South Africans should be outraged at the African National Congress' (ANC) disingenuous move to bring the Secrecy Bill back to National Assembly for further deliberations as confirmed by the Office of the ANC Chief Whip last week.
On 19 October 2011, following the shelving of the Bill ostensibly for further consultation, the ANC Chief Whip's office committed itself to a transparent and clearly road-mapped process to ‘ensure that as many people as possible, regardless of their political allegiance, get an opportunity to have a say on the draft legislation before it is passed into law.’ Communities were promised ample notice of upcoming meetings to express their views on the Secrecy Bill.
After several weeks of closed-door meetings between ANC provincial caucuses and the Minister of State Security Siyabonga Cwele and senior aides, the ANC appears to have rendered any public engagement meaningless by moving the Bill back to the National Assembly. No public consultations have been conducted, showing the Chief Whip's promises to be utterly empty.
While a number of civil society voices, including the Right2Know (R2K) campaign, cautiously welcomed the ANC's proposal for further public engagement, and chose to accept in good faith the ANC's commitment to such a process. Our network has been preparing to be part of the process and to inform and involve communities to engage. However, despite numerous requests by the R2K, the ANC has failed to provide any kind of schedule for promised public meetings.
However, this latest move by the ANC appears to be nothing less than legislative sleight of hand, buying time and space to get members in line and make sure there is no public division or opposition to the Bill from within the provinces. Such a move completely betrays any good faith communities had in the process.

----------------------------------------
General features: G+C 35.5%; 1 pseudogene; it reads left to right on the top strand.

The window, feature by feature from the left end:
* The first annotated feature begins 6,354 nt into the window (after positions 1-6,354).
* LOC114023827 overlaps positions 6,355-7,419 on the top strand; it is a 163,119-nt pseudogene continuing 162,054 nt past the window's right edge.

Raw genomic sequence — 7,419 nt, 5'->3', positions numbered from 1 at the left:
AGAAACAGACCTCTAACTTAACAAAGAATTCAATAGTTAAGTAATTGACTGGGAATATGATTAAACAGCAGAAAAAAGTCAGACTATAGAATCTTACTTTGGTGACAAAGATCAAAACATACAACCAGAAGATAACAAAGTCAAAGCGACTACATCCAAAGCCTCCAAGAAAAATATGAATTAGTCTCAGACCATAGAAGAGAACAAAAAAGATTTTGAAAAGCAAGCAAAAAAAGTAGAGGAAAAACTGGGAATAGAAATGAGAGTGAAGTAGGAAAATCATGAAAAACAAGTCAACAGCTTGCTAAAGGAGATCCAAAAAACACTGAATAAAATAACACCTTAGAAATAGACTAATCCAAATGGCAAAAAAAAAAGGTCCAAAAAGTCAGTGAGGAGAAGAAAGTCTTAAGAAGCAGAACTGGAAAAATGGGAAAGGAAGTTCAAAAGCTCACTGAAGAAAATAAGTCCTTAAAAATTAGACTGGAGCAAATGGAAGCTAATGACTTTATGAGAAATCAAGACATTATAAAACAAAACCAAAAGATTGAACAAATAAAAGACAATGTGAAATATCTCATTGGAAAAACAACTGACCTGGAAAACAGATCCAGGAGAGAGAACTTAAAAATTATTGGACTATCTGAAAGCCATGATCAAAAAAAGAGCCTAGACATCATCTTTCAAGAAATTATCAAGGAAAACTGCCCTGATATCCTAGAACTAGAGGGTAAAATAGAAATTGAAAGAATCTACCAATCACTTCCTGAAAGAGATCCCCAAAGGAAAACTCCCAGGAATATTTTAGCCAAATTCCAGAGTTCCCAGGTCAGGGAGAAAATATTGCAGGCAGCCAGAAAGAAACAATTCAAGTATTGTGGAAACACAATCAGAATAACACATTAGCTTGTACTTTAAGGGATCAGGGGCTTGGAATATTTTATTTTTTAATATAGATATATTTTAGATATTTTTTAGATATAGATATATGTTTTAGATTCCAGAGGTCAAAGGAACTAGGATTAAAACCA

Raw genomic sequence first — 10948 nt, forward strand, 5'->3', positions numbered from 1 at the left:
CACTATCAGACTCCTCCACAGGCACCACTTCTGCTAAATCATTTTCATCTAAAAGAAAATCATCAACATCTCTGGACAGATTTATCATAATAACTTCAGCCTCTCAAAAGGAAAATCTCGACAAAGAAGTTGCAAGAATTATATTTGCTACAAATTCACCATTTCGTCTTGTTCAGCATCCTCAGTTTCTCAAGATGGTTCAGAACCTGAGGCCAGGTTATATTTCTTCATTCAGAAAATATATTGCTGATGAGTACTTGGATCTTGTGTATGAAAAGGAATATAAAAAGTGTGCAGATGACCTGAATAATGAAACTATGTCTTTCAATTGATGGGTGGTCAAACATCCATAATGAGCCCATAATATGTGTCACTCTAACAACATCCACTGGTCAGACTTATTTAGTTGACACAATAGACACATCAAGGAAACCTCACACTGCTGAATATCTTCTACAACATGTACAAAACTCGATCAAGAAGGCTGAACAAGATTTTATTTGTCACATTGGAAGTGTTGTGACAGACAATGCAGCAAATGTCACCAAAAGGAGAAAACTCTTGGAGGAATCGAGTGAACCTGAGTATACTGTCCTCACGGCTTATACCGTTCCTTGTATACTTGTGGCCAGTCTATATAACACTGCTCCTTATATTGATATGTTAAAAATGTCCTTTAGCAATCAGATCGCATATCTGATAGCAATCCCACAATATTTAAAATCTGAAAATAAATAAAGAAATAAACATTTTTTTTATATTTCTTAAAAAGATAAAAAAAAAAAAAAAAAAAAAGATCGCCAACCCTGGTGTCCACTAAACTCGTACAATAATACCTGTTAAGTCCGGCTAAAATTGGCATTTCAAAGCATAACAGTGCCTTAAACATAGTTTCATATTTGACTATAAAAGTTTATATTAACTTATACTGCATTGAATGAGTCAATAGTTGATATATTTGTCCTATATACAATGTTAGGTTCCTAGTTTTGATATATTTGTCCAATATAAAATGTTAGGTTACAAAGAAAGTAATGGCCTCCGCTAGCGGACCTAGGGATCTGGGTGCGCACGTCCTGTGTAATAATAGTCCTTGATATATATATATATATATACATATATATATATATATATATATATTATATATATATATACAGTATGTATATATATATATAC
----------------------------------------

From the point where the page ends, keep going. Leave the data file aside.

Thus the Secrecy Bill returns to Parliament without any amendments, with many of the most basic demands contained in the R2K 7 Point Freedom Test unmet.
- Harsh prison sentences of up to 25 years, with no protection for whistleblowers except for the most minor offences. Even those who harbor whistleblowers may face prison sentences;
- Anyone who comes into possession of a state secret faces up to five years in prison if they do not hand the information to police or security services;
- Last-minute drafting by the Parliamentary ad hoc committee ensured that the Secrecy Bill would trump the Promotion of Access to Information Act which promotes citizens' right to know;
- The Bill shuts off the state security agencies from any kind of scrutiny or accountability to the public.
- There is no independent appeals mechanism available to citizens who wish to access information that may have been classified as secret without justification.
The R2K Campaign is thus left to wonder exactly what game the ANC is playing here. If the ANC was serious about making changes to the Secrecy Bill, through the mooted public consultations when they shelved it almost a month ago, then why is the Bill now being re-introduced without any changes?
Were Deputy President Kgalema Motlanthe's public comments last week suggesting that the party may consider amendments to the Bill that would include a 'public interest defence' simply a public relations diversion? Will the ANC now, despite the Deputy President’s assurances, use its parliamentary majorities to railroad the Bill through both the National Assembly and the National Council of Provinces, or will it allow for further meaningful engagement, or shelve it once again?
It would appear as though the ANC is now conducting itself with the kind of secrecy that the Bill itself threatens to institutionalise. As the R2K Campaign, we call on the ANC to come clean with the people of South Africa. Otherwise, not only will the contents of the Secrecy Bill continue to invite sustained public opposition, but the entire legislative process followed to make it law will be brought into serious question.
The Right2Know Campaign supporters will be protesting at Wednesday’s vote in Parliament.
For more information contact:
Mobile: 072 672 5468
Right2Know Campaign Gauteng
Mobile: 072 429 4086
Right2Know Western Cape
Mobile: 078 227 6008
Mobile: 083 982 6939
Right2Know Eastern Cape
Mobile: 078 625 6468
For more about the Right2Know Campaign, refer to www.r2k.org.za.
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